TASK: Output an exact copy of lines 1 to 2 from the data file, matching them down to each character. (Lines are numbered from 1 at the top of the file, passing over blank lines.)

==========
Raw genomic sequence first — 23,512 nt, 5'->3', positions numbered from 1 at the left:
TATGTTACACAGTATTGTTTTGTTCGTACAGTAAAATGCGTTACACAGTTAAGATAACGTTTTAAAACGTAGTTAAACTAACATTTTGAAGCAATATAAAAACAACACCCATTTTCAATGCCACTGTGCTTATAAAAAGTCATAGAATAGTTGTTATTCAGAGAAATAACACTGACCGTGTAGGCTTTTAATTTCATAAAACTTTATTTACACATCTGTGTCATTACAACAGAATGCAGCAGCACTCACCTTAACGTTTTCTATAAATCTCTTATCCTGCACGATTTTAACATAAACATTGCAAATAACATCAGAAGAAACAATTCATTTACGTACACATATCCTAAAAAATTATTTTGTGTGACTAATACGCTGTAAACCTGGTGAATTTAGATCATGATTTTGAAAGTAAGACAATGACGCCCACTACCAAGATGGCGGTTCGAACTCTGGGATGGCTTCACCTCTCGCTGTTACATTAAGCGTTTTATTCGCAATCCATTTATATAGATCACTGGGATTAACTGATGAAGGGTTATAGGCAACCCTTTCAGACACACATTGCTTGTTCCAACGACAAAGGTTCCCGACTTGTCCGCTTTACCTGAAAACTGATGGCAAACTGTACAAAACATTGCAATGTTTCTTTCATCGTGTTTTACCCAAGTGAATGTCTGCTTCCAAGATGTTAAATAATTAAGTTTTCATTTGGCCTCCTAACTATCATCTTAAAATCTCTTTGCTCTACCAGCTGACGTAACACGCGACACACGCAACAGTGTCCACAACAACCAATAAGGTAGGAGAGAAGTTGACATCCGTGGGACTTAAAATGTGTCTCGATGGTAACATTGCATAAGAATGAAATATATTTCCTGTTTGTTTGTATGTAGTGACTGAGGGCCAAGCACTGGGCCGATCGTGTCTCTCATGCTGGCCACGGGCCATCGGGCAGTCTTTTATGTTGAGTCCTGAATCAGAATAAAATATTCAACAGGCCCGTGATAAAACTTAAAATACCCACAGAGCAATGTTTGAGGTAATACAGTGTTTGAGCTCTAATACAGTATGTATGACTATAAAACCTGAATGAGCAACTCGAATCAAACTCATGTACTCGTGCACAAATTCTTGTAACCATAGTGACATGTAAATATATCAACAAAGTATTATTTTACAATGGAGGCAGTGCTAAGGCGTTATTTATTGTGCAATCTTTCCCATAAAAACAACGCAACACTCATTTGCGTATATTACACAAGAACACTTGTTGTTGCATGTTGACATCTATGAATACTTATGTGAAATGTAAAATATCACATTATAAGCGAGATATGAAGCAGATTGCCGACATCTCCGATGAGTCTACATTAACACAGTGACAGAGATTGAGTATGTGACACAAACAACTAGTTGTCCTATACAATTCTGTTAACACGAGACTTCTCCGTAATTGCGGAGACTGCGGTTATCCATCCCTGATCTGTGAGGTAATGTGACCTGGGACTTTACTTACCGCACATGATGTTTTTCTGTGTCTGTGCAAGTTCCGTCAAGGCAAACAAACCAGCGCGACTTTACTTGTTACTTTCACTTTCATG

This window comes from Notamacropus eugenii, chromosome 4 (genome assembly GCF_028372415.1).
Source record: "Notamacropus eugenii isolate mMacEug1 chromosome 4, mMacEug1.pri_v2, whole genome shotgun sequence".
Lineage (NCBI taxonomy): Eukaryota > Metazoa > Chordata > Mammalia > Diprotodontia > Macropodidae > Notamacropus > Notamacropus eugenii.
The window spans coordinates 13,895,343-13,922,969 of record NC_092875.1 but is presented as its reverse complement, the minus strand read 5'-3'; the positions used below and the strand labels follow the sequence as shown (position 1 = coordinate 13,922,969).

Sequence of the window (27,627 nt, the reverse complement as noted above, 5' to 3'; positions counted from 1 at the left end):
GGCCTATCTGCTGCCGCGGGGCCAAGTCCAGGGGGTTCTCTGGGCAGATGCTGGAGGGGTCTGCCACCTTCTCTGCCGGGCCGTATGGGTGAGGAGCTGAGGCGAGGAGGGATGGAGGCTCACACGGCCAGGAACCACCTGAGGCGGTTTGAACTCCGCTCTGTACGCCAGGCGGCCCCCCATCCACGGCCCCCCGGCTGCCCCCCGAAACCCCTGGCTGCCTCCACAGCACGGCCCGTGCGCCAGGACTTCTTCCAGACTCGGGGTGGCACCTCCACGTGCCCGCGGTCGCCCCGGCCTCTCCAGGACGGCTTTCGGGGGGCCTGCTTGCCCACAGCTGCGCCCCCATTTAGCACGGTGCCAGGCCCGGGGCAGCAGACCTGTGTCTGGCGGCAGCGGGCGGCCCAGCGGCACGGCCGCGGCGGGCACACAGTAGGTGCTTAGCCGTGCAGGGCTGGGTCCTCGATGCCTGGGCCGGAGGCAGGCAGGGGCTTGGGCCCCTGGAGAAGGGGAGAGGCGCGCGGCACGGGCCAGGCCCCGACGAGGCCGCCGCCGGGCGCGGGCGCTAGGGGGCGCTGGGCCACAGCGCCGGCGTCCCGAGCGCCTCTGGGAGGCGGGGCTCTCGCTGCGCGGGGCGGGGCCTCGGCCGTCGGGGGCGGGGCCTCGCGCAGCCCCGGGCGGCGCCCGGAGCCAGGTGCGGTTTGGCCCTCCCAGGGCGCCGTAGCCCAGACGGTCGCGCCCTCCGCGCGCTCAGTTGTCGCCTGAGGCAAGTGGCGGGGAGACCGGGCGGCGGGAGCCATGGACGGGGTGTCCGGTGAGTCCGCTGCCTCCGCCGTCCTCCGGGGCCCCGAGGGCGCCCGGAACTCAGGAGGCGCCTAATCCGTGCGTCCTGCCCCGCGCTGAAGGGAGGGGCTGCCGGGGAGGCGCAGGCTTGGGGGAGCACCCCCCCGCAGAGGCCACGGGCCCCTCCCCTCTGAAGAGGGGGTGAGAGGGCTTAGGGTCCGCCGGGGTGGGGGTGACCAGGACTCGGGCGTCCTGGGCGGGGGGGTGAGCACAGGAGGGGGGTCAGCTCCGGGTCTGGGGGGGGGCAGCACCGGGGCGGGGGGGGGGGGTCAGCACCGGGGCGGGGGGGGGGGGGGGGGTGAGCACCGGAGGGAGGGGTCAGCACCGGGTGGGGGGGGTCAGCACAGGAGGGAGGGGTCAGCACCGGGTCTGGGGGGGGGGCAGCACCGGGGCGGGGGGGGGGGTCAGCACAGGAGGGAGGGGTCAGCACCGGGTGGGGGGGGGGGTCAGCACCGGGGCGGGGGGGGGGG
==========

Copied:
Raw genomic sequence first — 23,512 nt, 5'->3', positions numbered from 1 at the left:
TATGTTACACAGTATTGTTTTGTTCGTACAGTAAAATGCGTTACACAGTTAAGATAACGTTTTAAAACGTAGTTAAACTAACATTTTGAAGCAATATAAAAACAACACCCATTTTCAATGCCACTGTGCTTATAAAAAGTCATAGAATAGTTGTTATTCAGAGAAATAACACTGACCGTGTAGGCTTTTAATTTCATAAAACTTTATTTACACATCTGTGTCATTACAACAGAATGCAGCAGCACTCACCTTAACGTTTTCTATAAATCTCTTATCCTGCACGATTTTAACATAAACATTGCAAATAACATCAGAAGAAACAATTCATTTACGTACACATATCCTAAAAAATTATTTTGTGTGACTAATACGCTGTAAACCTGGTGAATTTAGATCATGATTTTGAAAGTAAGACAATGACGCCCACTACCAAGATGGCGGTTCGAACTCTGGGATGGCTTCACCTCTCGCTGTTACATTAAGCGTTTTATTCGCAATCCATTTATATAGATCACTGGGATTAACTGATGAAGGGTTATAGGCAACCCTTTCAGACACACATTGCTTGTTCCAACGACAAAGGTTCCCGACTTGTCCGCTTTACCTGAAAACTGATGGCAAACTGTACAAAACATTGCAATGTTTCTTTCATCGTGTTTTACCCAAGTGAATGTCTGCTTCCAAGATGTTAAATAATTAAGTTTTCATTTGGCCTCCTAACTATCATCTTAAAATCTCTTTGCTCTACCAGCTGACGTAACACGCGACACACGCAACAGTGTCCACAACAACCAATAAGGTAGGAGAGAAGTTGACATCCGTGGGACTTAAAATGTGTCTCGATGGTAACATTGCATAAGAATGAAATATATTTCCTGTTTGTTTGTATGTAGTGACTGAGGGCCAAGCACTGGGCCGATCGTGTCTCTCATGCTGGCCACGGGCCATCGGGCAGTCTTTTATGTTGAGTCCTGAATCAGAATAAAATATTCAACAGGCCCGTGATAAAACTTAAAATACCCACAGAGCAATGTTTGAGGTAATACAGTGTTTGAGCTCTAATACAGTATGTATGACTATAAAACCTGAATGAGCAACTCGAATCAAACTCATGTACTCGTGCACAAATTCTTGTAACCATAGTGACATGTAAATATATCAACAAAGTATTATTTTACAATGGAGGCAGTGCTAAGGCGTTATTTATTGTGCAATCTTTCCCATAAAAACAACGCAACACTCATTTGCGTATATTACACAAGAACACTTGTTGTTGCATGTTGACATCTATGAATACTTATGTGAAATGTAAAATATCACATTATAAGCGAGATATGAAGCAGATTGCCGACATCTCCGATGAGTCTACATTAACACAGTGACAGAGATTGAGTATGTGACACAAACAACTAGTTGTCCTATACAATTCTGTTAACACGAGACTTCTCCGTAATTGCGGAGACTGCGGTTATCCATCCCTGATCTGTGAGGTAATGTGACCTGGGACTTTACTTACCGCACATGATGTTTTTCTGTGTCTGTGCAAGTTCCGTCAAGGCAAACAAACCAGCGCGACTTTACTTGTTACTTTCACTTTCATG